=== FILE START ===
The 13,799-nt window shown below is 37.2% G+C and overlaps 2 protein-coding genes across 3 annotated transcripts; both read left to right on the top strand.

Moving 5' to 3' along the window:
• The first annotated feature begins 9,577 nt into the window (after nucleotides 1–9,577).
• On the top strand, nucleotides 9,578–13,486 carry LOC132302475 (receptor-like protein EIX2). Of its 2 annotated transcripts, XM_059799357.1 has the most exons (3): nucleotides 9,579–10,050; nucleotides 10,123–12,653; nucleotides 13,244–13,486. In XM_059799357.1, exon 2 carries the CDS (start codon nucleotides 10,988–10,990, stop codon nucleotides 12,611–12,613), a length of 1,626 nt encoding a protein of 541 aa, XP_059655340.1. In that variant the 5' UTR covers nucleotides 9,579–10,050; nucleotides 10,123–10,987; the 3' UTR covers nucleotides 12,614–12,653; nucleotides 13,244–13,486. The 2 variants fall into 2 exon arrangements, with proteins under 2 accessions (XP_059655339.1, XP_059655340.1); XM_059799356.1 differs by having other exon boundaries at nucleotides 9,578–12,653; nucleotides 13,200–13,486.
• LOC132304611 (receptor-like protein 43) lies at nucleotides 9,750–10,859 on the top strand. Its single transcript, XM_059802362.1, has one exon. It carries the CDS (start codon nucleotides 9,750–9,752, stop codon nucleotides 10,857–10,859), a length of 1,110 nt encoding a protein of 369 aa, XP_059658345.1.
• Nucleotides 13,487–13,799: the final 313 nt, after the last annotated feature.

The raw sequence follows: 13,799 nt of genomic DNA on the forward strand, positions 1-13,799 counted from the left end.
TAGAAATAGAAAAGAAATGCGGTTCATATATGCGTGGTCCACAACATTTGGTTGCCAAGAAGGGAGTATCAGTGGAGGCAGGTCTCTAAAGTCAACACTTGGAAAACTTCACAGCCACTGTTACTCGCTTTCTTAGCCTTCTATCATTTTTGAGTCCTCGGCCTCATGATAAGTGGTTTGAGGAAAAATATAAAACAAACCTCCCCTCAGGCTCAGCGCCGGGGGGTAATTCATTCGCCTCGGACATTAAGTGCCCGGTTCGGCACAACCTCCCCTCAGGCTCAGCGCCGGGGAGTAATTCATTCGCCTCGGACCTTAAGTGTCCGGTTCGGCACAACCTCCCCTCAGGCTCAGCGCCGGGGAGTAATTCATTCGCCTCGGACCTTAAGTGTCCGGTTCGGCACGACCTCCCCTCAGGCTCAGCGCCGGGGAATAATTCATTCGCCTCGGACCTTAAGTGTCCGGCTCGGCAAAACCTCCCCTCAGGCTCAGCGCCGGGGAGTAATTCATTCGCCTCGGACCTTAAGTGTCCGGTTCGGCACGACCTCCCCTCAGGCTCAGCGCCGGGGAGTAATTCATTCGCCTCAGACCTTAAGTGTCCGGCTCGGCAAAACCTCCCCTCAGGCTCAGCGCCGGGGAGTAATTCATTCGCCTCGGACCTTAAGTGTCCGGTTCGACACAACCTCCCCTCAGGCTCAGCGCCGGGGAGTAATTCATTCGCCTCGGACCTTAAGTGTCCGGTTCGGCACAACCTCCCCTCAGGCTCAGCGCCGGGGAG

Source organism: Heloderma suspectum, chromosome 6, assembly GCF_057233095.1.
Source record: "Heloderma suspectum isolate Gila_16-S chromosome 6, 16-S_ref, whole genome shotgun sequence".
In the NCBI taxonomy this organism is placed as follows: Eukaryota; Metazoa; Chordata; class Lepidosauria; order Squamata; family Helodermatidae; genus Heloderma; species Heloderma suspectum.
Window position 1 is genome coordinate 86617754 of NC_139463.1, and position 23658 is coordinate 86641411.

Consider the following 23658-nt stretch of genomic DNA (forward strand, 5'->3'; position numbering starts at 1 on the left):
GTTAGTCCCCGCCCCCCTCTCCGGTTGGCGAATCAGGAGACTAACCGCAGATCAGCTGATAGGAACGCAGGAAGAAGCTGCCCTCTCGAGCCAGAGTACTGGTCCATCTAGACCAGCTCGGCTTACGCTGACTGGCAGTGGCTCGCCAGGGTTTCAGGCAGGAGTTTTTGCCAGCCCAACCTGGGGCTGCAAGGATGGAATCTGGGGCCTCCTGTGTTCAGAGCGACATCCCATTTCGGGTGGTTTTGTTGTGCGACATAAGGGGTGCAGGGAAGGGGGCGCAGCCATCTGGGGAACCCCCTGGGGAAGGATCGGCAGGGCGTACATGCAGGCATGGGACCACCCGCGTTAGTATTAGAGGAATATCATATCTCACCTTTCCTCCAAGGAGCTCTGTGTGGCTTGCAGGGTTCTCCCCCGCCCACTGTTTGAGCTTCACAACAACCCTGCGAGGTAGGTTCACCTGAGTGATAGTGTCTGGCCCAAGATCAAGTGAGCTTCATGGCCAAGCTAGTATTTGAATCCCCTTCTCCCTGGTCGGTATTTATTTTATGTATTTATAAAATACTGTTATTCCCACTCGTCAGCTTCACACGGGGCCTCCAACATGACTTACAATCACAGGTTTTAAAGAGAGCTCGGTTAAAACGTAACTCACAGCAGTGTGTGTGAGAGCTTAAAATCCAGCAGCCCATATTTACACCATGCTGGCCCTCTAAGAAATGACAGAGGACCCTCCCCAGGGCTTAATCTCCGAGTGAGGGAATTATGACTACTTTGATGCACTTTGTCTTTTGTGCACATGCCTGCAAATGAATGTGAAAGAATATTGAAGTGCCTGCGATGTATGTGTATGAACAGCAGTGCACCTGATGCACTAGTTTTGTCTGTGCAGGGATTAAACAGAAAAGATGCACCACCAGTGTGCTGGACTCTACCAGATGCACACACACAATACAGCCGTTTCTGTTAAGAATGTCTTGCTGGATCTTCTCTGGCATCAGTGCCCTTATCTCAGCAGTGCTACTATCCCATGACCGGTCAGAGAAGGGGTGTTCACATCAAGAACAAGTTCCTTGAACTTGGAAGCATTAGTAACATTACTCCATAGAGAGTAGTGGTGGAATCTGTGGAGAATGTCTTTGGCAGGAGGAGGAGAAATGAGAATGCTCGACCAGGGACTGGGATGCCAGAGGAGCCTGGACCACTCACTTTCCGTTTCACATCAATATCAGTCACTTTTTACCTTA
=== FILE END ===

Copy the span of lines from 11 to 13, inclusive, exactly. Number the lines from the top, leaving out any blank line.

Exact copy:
In the NCBI taxonomy this organism is placed as follows: Eukaryota; Metazoa; Chordata; class Lepidosauria; order Squamata; family Helodermatidae; genus Heloderma; species Heloderma suspectum.
Window position 1 is genome coordinate 86617754 of NC_139463.1, and position 23658 is coordinate 86641411.

Consider the following 23658-nt stretch of genomic DNA (forward strand, 5'->3'; position numbering starts at 1 on the left):